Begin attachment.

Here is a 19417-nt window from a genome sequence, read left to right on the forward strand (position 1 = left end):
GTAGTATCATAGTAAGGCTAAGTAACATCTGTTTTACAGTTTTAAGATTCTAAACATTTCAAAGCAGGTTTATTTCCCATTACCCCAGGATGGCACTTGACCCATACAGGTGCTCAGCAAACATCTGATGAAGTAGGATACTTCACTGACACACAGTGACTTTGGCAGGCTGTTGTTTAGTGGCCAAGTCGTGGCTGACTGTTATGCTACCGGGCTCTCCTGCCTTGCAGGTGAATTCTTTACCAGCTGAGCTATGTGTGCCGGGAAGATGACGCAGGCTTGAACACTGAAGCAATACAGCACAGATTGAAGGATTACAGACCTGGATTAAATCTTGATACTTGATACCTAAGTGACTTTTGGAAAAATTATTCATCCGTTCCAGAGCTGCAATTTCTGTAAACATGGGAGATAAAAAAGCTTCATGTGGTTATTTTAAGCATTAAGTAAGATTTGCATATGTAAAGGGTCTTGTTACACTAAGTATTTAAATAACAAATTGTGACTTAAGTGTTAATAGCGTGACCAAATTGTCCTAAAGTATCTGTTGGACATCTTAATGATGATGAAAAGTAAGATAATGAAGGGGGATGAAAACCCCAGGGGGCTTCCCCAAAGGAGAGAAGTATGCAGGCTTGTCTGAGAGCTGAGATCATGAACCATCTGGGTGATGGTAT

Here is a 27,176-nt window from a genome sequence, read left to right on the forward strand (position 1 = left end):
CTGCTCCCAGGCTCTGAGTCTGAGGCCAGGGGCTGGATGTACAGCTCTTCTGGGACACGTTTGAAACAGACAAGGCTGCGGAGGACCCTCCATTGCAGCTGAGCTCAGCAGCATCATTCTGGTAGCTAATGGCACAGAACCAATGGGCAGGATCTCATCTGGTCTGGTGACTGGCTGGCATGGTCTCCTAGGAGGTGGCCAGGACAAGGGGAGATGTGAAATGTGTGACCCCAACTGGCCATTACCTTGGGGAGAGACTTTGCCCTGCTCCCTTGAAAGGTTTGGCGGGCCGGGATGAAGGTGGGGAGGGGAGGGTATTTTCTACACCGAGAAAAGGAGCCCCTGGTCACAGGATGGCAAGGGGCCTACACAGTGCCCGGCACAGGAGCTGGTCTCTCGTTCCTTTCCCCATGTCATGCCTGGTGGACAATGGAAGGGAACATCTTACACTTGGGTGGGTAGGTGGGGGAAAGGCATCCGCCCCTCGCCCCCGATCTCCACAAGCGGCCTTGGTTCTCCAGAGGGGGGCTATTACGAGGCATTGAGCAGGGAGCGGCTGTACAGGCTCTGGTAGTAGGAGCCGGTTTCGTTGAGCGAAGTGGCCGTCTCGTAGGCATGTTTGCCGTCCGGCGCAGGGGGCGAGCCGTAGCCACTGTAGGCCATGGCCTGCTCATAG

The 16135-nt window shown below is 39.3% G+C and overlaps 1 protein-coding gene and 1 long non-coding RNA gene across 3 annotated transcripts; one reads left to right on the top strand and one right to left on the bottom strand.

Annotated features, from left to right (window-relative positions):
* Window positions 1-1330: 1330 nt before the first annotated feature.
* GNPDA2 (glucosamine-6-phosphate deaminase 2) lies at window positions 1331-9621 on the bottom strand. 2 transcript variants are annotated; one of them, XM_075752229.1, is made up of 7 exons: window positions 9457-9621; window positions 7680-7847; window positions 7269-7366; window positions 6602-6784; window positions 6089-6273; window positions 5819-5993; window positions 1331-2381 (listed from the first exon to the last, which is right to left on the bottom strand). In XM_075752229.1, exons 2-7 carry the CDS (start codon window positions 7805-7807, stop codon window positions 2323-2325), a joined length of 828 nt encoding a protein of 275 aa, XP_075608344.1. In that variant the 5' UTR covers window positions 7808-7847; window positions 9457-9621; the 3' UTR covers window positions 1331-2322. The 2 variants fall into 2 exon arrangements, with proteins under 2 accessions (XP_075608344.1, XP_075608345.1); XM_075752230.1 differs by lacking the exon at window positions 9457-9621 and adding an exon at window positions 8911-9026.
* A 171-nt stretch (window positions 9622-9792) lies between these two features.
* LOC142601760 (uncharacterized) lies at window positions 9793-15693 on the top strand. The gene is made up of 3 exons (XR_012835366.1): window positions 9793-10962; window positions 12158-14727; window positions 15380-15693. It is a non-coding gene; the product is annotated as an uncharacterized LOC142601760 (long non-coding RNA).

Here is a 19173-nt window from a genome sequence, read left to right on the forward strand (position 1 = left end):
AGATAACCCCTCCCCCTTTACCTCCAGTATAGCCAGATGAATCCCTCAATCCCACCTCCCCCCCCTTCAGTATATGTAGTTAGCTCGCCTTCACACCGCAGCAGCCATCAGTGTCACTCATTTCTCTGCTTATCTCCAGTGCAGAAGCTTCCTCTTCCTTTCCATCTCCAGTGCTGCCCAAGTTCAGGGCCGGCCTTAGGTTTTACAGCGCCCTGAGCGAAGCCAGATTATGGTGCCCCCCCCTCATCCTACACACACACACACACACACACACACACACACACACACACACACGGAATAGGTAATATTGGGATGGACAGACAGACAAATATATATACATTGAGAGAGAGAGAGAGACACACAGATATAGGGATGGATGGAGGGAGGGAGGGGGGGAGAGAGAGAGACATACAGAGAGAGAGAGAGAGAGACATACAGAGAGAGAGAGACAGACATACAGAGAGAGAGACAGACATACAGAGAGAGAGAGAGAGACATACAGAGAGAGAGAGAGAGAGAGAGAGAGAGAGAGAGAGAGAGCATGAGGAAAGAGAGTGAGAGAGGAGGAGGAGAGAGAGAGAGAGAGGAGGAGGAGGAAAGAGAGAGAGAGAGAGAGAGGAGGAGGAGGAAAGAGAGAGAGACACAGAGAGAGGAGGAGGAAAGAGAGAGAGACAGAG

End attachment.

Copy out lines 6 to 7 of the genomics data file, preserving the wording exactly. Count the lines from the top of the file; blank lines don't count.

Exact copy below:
Annotated features, from left to right (window-relative positions):
* Window positions 1-1330: 1330 nt before the first annotated feature.